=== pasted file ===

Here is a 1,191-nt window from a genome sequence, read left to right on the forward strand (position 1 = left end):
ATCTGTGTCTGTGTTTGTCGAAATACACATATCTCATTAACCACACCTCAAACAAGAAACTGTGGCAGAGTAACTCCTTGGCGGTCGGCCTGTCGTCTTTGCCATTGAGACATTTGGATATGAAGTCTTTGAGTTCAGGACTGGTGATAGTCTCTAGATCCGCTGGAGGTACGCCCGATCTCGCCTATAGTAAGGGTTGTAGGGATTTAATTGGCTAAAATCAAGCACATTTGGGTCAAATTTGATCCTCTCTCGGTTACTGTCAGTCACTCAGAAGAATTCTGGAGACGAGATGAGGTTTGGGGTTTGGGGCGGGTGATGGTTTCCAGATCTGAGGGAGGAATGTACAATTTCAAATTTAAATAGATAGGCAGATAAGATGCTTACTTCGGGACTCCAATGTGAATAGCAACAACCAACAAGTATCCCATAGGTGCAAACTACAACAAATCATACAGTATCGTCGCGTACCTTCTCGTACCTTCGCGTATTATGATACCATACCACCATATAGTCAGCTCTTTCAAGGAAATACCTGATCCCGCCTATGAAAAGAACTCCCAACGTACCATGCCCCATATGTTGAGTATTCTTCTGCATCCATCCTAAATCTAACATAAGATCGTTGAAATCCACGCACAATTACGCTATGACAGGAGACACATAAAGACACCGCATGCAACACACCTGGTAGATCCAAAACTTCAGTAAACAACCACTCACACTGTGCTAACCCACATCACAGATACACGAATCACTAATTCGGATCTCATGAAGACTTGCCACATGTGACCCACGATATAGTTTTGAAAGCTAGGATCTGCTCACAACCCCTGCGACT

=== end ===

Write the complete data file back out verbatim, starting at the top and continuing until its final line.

Here is a 1,191-nt window from a genome sequence, read left to right on the forward strand (position 1 = left end):
ATCTGTGTCTGTGTTTGTCGAAATACACATATCTCATTAACCACACCTCAAACAAGAAACTGTGGCAGAGTAACTCCTTGGCGGTCGGCCTGTCGTCTTTGCCATTGAGACATTTGGATATGAAGTCTTTGAGTTCAGGACTGGTGATAGTCTCTAGATCCGCTGGAGGTACGCCCGATCTCGCCTATAGTAAGGGTTGTAGGGATTTAATTGGCTAAAATCAAGCACATTTGGGTCAAATTTGATCCTCTCTCGGTTACTGTCAGTCACTCAGAAGAATTCTGGAGACGAGATGAGGTTTGGGGTTTGGGGCGGGTGATGGTTTCCAGATCTGAGGGAGGAATGTACAATTTCAAATTTAAATAGATAGGCAGATAAGATGCTTACTTCGGGACTCCAATGTGAATAGCAACAACCAACAAGTATCCCATAGGTGCAAACTACAACAAATCATACAGTATCGTCGCGTACCTTCTCGTACCTTCGCGTATTATGATACCATACCACCATATAGTCAGCTCTTTCAAGGAAATACCTGATCCCGCCTATGAAAAGAACTCCCAACGTACCATGCCCCATATGTTGAGTATTCTTCTGCATCCATCCTAAATCTAACATAAGATCGTTGAAATCCACGCACAATTACGCTATGACAGGAGACACATAAAGACACCGCATGCAACACACCTGGTAGATCCAAAACTTCAGTAAACAACCACTCACACTGTGCTAACCCACATCACAGATACACGAATCACTAATTCGGATCTCATGAAGACTTGCCACATGTGACCCACGATATAGTTTTGAAAGCTAGGATCTGCTCACAACCCCTGCGACT